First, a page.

Three lessons from Aldi’s founder for today’s brands

Philip Clarke has announced his departure as Tesco chief executive – one day before his party celebrating 40 years service – to make way for Dave Lewis, a career brand marketer who joins from Unilever (see our news analysis, Mark Ritson’s take on it or visit our dedicated Tesco homepage for all the latest).

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But as we pick over Clarke’s legacy at Tesco, Aldi capitalised on any potential instability at its rival by announcing its “biggest ever” £600m expansion drive in the UK. By the end of 2014, it will employ double the amount of staff it did just two years ago.

Aldi is a fascinating case study for marketers because it simply doesn’t conform to market norms. It breaks rules. Actually, scratch that – it simply doesn’t think the rules that govern others applies to itself. What do I mean? Well, while most of the retailing industry is going online, Aldi’s joint managing director Roman Heini says: “There is no clear evidence that online is a profitable model”. To say that the internet isn’t a profitable model in retailing is to go against pretty much every trend of the last 15 years.

Aldi’s rule-breaking ways go right back to its heavily secretive founder, Karl Albrecht, who also died this week aged 94. I’ve picked out two lessons from how Albrecht did business that still resonate today.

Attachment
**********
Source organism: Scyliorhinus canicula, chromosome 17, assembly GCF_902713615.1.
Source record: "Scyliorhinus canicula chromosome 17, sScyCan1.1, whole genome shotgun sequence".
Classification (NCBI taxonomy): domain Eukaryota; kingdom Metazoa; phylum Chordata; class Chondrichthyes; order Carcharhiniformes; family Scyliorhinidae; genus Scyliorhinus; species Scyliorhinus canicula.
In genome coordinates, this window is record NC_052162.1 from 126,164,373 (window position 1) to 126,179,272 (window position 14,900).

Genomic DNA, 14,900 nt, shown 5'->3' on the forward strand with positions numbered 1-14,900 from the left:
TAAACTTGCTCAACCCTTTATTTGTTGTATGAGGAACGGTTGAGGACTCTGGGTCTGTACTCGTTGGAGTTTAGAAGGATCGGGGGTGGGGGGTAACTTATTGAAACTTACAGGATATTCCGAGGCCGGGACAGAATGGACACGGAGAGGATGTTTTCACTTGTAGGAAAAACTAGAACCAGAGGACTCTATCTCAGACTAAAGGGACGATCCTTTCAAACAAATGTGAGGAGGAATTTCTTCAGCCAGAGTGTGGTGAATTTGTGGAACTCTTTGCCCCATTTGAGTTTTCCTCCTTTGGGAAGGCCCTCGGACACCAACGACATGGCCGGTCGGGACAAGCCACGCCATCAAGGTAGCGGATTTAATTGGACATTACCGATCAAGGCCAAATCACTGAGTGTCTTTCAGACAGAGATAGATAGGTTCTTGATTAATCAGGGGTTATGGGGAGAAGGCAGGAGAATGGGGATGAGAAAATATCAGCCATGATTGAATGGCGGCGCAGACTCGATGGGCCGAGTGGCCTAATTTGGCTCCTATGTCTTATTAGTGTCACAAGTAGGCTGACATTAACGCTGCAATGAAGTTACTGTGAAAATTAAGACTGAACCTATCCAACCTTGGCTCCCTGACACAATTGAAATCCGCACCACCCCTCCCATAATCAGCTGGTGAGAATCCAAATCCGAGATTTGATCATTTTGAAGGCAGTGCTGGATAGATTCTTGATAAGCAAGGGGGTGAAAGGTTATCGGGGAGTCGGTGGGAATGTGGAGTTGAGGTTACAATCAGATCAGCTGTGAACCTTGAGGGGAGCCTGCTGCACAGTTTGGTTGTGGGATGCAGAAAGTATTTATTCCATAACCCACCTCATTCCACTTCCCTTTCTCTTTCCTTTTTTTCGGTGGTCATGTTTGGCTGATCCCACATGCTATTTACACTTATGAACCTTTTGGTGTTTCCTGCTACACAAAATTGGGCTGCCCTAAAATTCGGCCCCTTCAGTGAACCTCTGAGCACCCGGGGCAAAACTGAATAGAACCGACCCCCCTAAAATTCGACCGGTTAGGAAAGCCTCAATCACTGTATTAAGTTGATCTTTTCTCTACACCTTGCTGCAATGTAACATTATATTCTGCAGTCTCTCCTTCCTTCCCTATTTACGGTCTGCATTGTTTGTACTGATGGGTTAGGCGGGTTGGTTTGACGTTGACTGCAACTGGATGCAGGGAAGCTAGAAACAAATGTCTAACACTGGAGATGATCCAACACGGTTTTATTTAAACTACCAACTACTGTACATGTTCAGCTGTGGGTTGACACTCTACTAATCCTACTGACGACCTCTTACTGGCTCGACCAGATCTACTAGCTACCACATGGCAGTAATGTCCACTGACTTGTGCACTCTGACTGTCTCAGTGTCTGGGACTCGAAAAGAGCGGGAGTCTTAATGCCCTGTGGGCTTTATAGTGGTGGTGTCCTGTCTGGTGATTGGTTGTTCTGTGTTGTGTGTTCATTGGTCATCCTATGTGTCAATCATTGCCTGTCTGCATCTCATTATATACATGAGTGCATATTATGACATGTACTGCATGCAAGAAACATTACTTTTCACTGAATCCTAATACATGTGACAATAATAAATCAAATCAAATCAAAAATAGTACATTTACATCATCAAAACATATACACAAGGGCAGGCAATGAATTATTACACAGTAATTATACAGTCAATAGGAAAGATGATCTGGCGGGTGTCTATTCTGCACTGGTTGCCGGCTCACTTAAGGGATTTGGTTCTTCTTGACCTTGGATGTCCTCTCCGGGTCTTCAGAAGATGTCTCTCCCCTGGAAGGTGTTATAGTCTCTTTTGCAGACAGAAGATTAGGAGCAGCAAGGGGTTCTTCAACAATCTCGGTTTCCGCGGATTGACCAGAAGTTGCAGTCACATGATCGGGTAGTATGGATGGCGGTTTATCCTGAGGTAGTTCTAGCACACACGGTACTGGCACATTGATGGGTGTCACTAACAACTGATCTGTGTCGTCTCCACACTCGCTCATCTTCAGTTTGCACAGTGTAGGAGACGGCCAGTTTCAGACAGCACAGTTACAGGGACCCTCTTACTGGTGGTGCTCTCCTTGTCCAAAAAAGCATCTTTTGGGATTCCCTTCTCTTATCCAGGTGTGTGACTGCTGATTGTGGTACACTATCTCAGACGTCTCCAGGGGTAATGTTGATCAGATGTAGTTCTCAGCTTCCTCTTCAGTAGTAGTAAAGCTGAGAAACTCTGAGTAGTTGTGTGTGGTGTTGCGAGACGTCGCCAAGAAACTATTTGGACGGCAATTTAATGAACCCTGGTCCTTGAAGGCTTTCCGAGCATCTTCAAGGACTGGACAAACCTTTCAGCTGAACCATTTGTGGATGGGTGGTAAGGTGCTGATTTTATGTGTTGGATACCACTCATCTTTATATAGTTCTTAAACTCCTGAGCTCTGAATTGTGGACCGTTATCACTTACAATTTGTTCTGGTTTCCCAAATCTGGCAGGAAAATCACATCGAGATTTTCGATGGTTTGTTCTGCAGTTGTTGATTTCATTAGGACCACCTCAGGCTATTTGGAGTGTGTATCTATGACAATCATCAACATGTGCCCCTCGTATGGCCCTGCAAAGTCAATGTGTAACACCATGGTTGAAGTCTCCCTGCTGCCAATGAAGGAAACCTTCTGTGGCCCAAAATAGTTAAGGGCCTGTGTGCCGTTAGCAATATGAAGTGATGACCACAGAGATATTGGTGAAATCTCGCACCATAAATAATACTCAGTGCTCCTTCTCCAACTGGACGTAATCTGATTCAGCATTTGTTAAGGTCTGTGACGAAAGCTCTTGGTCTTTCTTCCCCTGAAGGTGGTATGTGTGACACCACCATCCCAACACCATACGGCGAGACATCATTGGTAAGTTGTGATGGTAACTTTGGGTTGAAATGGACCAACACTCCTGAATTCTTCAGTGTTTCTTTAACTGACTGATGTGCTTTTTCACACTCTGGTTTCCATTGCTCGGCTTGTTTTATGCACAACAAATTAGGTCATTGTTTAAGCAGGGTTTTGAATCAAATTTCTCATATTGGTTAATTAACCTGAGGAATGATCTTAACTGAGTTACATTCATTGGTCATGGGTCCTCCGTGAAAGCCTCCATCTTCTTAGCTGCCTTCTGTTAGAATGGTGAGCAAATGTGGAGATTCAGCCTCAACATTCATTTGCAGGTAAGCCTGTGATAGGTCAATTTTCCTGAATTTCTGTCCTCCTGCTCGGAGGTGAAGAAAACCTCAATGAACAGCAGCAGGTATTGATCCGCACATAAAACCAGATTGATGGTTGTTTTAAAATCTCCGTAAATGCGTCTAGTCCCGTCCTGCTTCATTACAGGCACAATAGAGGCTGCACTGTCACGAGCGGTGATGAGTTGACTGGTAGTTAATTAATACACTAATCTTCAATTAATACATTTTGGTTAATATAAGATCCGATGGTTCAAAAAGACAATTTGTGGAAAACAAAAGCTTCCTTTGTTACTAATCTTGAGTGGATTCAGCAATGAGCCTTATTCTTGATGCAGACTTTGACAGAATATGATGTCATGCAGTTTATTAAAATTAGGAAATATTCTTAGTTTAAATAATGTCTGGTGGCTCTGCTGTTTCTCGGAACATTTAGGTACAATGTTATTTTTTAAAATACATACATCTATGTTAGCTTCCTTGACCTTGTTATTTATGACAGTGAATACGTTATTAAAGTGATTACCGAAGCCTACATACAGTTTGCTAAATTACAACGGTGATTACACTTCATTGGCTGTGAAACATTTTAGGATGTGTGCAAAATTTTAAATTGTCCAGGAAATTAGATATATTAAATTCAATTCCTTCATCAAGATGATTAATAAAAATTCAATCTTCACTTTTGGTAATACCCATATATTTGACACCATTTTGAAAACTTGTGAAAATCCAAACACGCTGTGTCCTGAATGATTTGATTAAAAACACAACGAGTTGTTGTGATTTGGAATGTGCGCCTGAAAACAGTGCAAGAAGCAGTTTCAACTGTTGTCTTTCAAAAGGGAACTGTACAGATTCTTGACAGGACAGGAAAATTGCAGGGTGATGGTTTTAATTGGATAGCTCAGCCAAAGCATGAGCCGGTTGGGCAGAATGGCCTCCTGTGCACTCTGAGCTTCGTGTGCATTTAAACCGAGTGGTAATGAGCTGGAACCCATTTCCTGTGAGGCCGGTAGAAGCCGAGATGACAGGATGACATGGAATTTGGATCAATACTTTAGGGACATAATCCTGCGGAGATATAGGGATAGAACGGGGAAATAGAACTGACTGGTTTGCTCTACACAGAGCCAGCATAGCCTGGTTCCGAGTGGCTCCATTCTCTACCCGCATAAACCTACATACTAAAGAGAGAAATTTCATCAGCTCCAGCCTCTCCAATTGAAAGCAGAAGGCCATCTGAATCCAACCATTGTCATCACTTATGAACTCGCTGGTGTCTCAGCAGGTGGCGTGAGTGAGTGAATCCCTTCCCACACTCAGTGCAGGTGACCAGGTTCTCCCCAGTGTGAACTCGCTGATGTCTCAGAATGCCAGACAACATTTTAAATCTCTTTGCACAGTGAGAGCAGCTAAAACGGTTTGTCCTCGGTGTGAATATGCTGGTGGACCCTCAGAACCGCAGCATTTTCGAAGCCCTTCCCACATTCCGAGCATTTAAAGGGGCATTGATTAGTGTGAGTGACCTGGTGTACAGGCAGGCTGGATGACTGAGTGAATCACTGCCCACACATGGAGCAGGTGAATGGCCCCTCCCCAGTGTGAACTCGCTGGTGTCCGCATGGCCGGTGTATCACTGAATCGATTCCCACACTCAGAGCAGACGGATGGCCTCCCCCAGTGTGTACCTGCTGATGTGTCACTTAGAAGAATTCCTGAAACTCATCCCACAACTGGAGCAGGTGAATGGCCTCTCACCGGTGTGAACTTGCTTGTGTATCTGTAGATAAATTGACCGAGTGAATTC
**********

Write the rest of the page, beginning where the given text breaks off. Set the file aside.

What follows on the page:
1. Limit yourself – you can’t do everything. It is tempting, particularly with internet shopping, to offer an incredibly wide range of goods. In the time of Karl, Aldi kept its range to just 300 items that were quick-selling cupboard staples. There was no need for a complex distribution network or thousands of individual supplier relationships. Even today, Aldi stores generally carry only a couple of thousand lines.

2. Understand where you can compromise – and where you can’t. Aldi stores have not focused on creating an inviting shopping experience in the same way as rivals. No alluring images or bright lighting; the Aldi shopping experience is about presenting you with the product range in a simple way with no frills. The brand takes the gamble that an Aldi shopper will accept the simple presentation style in return for its low prices. Prices are something that Aldi simply does not compromise on.

3. Focus your marketing on one core message. Back in Karl’s day, Aldi didn’t do advertising. You couldn’t even phone a store. But in his own way, each store still did marketing – images of the shops show them plastered with posters advertising the one core message: price. Today, the Aldi ‘Like brands. But cheaper’ does the same job – one message, simply put.

If I were Dave Lewis, I would be asking what Tesco’s core three themes were and how to make consumers understand them today.

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